Testing for all who need it?
It has taken far too long, but finally the government has acted. Matt Hancock, the Secretary of State for Health and Social Care has today announced the roll-out of testing for coronavirus to all care home residents and social care staff with Covid-19 symptoms.
The current situation in a growing number of care homes is nothing short of heartbreaking, and whilst this move is to be welcomed, it is nonetheless a case of shutting the stable door after the horse has bolted. At the time of writing, the death toll in care homes due to coronavirus is at unprecedented levels and growing. Two of the main care home providers have reported 521 deaths from Covid-19, but the true picture can be hard to assess. Dedicated and committed staff who care deeply for residents and view them as family, are fighting losing battles to protect them. Meanwhile, loved ones are kept at a distance, unable to comfort relatives in their time of greatest need, leading to extreme distress for all.
The unchecked spread of the disease in care homes has been exacerbated by lack of testing, and shambolic and inadequate access to PPE for the care sector, putting carers at risk and leading to high instances of absenteeism through enforced self-isolation. Add to that the readmission of residents from hospital settings without testing, and the huge difficulties of caring for those with dementia related conditions who find the restrictions necessary bewildering, and you find yourself wondering how did we get into such an impossible situation?
Whilst welcoming the testing development, Professor Martin Green OBE Chief Executive of Care England, the largest representative body for independent providers of adult social care said:
During this dreadful pandemic it is hard to find things to be positive about, but today’s announcement from DHSC that testing will be available for all social care staff and residents that need it is indeed welcome. Care homes will be in a much better position to face this virus head on once they have been able to test both their staff, residents and new residents who have been discharged from hospital into their care homes.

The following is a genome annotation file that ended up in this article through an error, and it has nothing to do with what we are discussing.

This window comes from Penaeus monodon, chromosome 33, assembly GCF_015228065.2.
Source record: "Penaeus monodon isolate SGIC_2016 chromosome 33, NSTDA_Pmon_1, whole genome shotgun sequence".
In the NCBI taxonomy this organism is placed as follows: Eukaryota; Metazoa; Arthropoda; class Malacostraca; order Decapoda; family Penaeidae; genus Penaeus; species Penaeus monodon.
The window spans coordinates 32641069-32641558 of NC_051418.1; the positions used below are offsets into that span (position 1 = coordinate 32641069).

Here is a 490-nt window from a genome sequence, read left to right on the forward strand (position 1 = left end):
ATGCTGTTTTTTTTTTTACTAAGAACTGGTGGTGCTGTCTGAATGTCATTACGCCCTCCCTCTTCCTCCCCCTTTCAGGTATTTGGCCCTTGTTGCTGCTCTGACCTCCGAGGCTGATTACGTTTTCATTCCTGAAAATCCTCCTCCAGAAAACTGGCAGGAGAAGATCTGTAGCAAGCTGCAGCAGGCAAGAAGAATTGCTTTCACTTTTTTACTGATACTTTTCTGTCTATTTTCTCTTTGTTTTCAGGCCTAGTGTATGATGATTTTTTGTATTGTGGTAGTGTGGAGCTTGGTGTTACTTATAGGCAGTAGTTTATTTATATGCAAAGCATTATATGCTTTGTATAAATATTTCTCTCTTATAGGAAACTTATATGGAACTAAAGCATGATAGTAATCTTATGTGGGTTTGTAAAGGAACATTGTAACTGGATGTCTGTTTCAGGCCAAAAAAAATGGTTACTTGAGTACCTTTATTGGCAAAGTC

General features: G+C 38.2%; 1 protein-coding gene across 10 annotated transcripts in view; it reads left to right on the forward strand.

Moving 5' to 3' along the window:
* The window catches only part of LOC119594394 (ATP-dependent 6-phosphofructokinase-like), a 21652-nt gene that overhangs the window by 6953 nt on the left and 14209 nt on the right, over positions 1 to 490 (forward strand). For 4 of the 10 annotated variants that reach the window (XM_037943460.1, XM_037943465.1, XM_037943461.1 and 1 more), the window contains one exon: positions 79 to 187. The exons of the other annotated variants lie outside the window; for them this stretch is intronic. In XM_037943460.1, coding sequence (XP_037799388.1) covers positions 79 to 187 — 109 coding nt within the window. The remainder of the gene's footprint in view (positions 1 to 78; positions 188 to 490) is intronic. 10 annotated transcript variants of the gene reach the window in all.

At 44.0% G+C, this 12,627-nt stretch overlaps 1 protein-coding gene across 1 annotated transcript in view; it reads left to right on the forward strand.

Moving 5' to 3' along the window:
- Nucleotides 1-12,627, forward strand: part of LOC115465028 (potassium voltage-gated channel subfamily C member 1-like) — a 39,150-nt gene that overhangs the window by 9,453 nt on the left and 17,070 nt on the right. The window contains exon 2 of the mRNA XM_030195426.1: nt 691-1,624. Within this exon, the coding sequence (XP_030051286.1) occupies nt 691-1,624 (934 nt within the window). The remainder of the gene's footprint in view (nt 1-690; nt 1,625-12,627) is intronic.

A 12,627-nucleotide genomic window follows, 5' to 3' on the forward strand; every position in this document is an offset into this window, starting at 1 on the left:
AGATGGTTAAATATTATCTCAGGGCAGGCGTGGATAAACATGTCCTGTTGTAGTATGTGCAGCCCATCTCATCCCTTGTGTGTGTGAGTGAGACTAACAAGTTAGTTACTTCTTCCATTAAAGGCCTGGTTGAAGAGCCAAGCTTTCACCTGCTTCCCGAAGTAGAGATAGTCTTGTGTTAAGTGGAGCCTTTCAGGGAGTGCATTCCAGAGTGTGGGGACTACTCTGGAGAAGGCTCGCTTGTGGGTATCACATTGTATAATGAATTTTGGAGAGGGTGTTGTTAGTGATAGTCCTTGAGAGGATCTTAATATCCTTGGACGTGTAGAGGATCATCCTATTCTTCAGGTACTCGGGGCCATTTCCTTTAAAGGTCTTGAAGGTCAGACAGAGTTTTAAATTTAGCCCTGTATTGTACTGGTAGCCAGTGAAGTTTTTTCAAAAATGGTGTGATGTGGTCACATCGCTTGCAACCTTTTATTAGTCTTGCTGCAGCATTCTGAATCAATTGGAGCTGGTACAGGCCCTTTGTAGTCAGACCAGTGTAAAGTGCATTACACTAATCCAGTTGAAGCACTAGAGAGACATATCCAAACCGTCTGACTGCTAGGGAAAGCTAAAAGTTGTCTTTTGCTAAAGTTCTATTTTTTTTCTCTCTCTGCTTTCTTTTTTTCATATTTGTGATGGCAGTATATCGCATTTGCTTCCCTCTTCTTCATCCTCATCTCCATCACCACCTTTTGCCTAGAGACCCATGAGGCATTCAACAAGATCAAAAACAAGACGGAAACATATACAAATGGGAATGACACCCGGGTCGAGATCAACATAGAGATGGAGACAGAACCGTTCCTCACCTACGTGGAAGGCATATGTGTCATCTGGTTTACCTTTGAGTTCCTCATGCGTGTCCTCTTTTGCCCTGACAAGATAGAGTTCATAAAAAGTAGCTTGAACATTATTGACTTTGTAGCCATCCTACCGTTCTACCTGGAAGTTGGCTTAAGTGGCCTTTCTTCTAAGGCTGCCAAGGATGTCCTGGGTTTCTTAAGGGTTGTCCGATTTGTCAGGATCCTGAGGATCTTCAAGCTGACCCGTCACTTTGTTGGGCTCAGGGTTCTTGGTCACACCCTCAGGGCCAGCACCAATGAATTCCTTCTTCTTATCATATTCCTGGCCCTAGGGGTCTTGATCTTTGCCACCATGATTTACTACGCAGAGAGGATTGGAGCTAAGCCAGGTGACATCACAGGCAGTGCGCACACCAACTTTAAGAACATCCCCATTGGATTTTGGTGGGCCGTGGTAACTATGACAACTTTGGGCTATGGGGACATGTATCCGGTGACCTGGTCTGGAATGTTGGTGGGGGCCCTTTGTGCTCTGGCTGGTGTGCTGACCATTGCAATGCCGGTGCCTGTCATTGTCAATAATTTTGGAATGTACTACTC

Dr Jane Townson of the UK Home Care Association had a different take. She also welcomed the news of testing in care homes and of care workers, but questioned the sense of leaving home care clients out of the decision:
UKHCA has been lobbying for weeks for increased testing for COVID-19. The government has finally woken up to the fact that this is vital for protecting high risk people receiving care and their care workers. It is also important for maintaining workforce capacity. Omitting home care clients from their testing plans makes no sense.
Anyone discharged from hospital, whether to care homes or home care, needs to be tested to minimise spread of infection and to ensure limited supplies of PPE can be targeted effectively. We are not convinced the testing capacity is yet sufficient to do all that the government claims in their statement. Time will tell if this is wishful thinking.
Care Quality Commission will coordinate the testing for the care sector, and have already offered 6,000 care facilities the opportunity to test their staff. By the end of the week all 30,000 care providers will have been contacted.
The situation is obviously very fluid and subject to change. The measures confirmed today by the government are expected to be outlined further in their COVID-19 social care action plan tomorrow – something the whole sector is awaiting with interest.
When this terrible crisis is over and the Royal Commissions and enquiries dig deep to discover why the plight of so many elderly and vulnerable people went unrecognised by government for so long, we must hope and believe that lessons will be learned for the future.